National Geographic : 1951 Aug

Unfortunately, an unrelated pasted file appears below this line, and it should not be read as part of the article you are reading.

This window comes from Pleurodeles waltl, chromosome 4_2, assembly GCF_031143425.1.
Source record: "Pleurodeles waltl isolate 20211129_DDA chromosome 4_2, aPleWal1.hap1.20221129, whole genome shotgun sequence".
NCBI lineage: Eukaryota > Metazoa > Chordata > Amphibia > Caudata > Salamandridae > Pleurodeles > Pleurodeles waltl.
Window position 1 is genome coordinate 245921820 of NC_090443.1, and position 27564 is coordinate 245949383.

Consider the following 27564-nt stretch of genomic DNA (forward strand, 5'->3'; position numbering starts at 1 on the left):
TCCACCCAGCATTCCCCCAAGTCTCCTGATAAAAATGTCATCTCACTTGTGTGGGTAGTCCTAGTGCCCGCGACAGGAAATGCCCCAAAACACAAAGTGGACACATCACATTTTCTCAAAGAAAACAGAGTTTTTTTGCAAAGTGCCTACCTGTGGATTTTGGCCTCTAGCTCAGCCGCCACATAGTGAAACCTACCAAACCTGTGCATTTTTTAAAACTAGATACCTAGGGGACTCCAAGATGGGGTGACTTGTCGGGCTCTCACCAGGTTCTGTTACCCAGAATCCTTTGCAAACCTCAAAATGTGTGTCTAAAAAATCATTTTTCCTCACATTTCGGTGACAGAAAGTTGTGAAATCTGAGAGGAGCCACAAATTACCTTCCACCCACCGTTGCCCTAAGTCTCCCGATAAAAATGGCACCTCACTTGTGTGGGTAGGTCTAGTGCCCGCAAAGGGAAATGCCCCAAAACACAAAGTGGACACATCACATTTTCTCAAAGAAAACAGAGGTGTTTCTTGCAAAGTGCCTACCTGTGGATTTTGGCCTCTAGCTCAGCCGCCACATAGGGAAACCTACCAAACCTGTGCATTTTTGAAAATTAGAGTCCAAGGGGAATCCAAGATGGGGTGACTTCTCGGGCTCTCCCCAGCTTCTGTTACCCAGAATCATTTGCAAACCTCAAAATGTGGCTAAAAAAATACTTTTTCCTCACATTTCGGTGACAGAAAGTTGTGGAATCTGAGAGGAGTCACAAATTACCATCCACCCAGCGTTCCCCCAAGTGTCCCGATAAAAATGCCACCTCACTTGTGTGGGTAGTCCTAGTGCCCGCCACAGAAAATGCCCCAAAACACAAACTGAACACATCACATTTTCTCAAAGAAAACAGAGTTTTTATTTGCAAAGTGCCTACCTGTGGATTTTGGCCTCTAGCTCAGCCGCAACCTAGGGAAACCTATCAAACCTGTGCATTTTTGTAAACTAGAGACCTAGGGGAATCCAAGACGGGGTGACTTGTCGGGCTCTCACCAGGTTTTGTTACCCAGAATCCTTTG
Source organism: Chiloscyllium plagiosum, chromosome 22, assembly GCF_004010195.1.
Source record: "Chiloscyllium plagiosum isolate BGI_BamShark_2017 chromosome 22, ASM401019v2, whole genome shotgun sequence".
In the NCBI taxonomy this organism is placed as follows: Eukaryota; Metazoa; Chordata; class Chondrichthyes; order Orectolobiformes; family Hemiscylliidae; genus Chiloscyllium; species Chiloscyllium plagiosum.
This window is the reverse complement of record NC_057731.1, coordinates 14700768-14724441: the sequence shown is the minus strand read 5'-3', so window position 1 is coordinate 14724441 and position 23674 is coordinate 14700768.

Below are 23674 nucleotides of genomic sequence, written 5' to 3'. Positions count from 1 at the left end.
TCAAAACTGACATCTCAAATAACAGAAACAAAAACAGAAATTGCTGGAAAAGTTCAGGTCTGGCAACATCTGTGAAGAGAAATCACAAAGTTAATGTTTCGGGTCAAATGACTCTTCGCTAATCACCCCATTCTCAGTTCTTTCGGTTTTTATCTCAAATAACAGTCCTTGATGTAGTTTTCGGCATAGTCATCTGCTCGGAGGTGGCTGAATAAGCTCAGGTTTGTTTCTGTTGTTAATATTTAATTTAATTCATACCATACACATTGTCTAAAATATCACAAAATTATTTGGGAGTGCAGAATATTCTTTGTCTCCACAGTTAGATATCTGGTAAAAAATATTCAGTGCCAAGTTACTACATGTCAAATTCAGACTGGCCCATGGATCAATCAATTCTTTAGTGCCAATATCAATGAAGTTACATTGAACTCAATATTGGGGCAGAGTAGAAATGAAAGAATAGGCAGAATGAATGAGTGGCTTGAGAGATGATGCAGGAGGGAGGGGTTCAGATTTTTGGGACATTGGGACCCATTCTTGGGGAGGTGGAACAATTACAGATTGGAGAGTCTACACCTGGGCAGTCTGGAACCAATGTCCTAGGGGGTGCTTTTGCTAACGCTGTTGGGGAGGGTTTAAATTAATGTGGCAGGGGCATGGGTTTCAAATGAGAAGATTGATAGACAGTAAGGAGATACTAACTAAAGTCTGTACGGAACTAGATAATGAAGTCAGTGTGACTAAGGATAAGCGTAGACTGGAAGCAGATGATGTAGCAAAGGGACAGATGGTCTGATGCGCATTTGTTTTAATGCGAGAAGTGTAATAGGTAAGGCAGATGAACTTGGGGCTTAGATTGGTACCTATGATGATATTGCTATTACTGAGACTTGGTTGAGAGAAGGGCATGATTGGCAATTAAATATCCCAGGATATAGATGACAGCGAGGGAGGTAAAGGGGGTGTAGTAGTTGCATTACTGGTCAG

279 A Gold Coast "Mammy Wagon" Carries the Driver's Favorite Slogan in Boxcar Letters An ordinary pickup truck fitted the West African mammy wagon. of space. Knowing no speed limit, but he solaces his victims with signs (page 272). with mahogany-plank seats and attached to a two-wheel trailer becomes Humanity and its baggage, including caged chickens, pack every inch recognizing no curves, the driver is more dangerous than the leopard, such as "Fear not; death comes suddenly," or, "Who knows the end?" drowned out by high cries of astonishment and simple joy at the miracle. Then chants and drums took up again at redoubled tempo, with changing rhythms merging and parting in the individualism of jungle bebop. Hours later, when the singing had reached a peak of intensity, the chief, who had been taking the celebration calmly enough, sud denly stood and pointed dramatically at the moon. Those devils were back again! As the earth's shadow swiftly put out the light of the moon, there were, first, awed silence, then a few scattered wails and shouts and, finally, when the bright crescent of the moon reappeared, a rush of exultant rhythm that marked final triumph over the spirits of evil. In this nightlong jamboree we and our potently magic music box were on the side of the angels, equaling and duplicating the polyrhythmic drumming, chants, and exhorta tions. All in all, it was truly an exhibition of powerful juju. We, too, were beginning to be plagued by evil spirits. Several days before, pushing our way along a particularly desolate and espe cially brutal section of bush trail, one of our tortured rear springs suddenly gave up the ghost. A brief inspection showed us heeled over like a sinking ship. The nearest village that might produce a mechanic of sorts was 50 miles to the north. It was mid-morning. By nursing the jeep along, we got there by dark. The lone white man in Toumodi was French. More important, he was a profes sional mechanic. In his open-air garage, which he shared with a group of native coffee bean sorters, he looked over the damage. His low whistle was eloquent. Plainly, nothing could be done that night. Could we spend the night in the village? But yes, there was a government resthouse. Borrowed Lodgings A quick visit revealed that no one could sleep in the resthouse except the snakes, bats, and vermin with which it was infested. Was there, perhaps, a mission in the village? But of course! Only, the missionary had gone with his wife and children two weeks before to Kankan, across the world in French Guinea. Although the front doors of the mission house were locked, the back was not. It seemed like a big improvement over native thatch and airless mud walls. A host in ab sentia would be better than no host at all.